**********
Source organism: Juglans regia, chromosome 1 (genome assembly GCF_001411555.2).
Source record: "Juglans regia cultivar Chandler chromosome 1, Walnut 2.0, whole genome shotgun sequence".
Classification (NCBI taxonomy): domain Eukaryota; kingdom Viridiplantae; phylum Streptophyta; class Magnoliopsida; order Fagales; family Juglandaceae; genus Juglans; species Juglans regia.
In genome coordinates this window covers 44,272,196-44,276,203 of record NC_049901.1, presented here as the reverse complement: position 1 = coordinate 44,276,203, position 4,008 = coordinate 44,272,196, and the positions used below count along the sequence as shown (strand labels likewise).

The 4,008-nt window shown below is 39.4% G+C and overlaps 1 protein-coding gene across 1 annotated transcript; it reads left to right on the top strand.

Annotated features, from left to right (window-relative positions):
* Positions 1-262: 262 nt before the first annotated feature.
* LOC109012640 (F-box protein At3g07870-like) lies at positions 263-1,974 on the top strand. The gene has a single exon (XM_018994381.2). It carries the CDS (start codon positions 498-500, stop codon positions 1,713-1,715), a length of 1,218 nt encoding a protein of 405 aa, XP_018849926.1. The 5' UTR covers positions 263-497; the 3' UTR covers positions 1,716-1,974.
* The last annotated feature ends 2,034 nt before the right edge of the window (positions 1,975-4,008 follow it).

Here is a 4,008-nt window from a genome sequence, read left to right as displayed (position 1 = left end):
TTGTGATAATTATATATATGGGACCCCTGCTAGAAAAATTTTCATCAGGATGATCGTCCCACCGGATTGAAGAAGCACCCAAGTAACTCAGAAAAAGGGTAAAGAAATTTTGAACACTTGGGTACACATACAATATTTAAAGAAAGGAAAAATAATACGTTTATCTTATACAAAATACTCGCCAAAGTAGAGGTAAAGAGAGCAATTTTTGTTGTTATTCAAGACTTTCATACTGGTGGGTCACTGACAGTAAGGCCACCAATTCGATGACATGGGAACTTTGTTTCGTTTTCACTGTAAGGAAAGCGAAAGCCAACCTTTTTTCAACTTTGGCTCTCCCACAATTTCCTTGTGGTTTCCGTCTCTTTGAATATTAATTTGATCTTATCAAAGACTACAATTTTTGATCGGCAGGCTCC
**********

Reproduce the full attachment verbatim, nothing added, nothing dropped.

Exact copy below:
Source organism: Juglans regia, chromosome 1 (genome assembly GCF_001411555.2).
Source record: "Juglans regia cultivar Chandler chromosome 1, Walnut 2.0, whole genome shotgun sequence".
Classification (NCBI taxonomy): domain Eukaryota; kingdom Viridiplantae; phylum Streptophyta; class Magnoliopsida; order Fagales; family Juglandaceae; genus Juglans; species Juglans regia.
In genome coordinates this window covers 44,272,196-44,276,203 of record NC_049901.1, presented here as the reverse complement: position 1 = coordinate 44,276,203, position 4,008 = coordinate 44,272,196, and the positions used below count along the sequence as shown (strand labels likewise).

The 4,008-nt window shown below is 39.4% G+C and overlaps 1 protein-coding gene across 1 annotated transcript; it reads left to right on the top strand.

Annotated features, from left to right (window-relative positions):
* Positions 1-262: 262 nt before the first annotated feature.
* LOC109012640 (F-box protein At3g07870-like) lies at positions 263-1,974 on the top strand. The gene has a single exon (XM_018994381.2). It carries the CDS (start codon positions 498-500, stop codon positions 1,713-1,715), a length of 1,218 nt encoding a protein of 405 aa, XP_018849926.1. The 5' UTR covers positions 263-497; the 3' UTR covers positions 1,716-1,974.
* The last annotated feature ends 2,034 nt before the right edge of the window (positions 1,975-4,008 follow it).

Here is a 4,008-nt window from a genome sequence, read left to right as displayed (position 1 = left end):
TTGTGATAATTATATATATGGGACCCCTGCTAGAAAAATTTTCATCAGGATGATCGTCCCACCGGATTGAAGAAGCACCCAAGTAACTCAGAAAAAGGGTAAAGAAATTTTGAACACTTGGGTACACATACAATATTTAAAGAAAGGAAAAATAATACGTTTATCTTATACAAAATACTCGCCAAAGTAGAGGTAAAGAGAGCAATTTTTGTTGTTATTCAAGACTTTCATACTGGTGGGTCACTGACAGTAAGGCCACCAATTCGATGACATGGGAACTTTGTTTCGTTTTCACTGTAAGGAAAGCGAAAGCCAACCTTTTTTCAACTTTGGCTCTCCCACAATTTCCTTGTGGTTTCCGTCTCTTTGAATATTAATTTGATCTTATCAAAGACTACAATTTTTGATCGGCAGGCTCC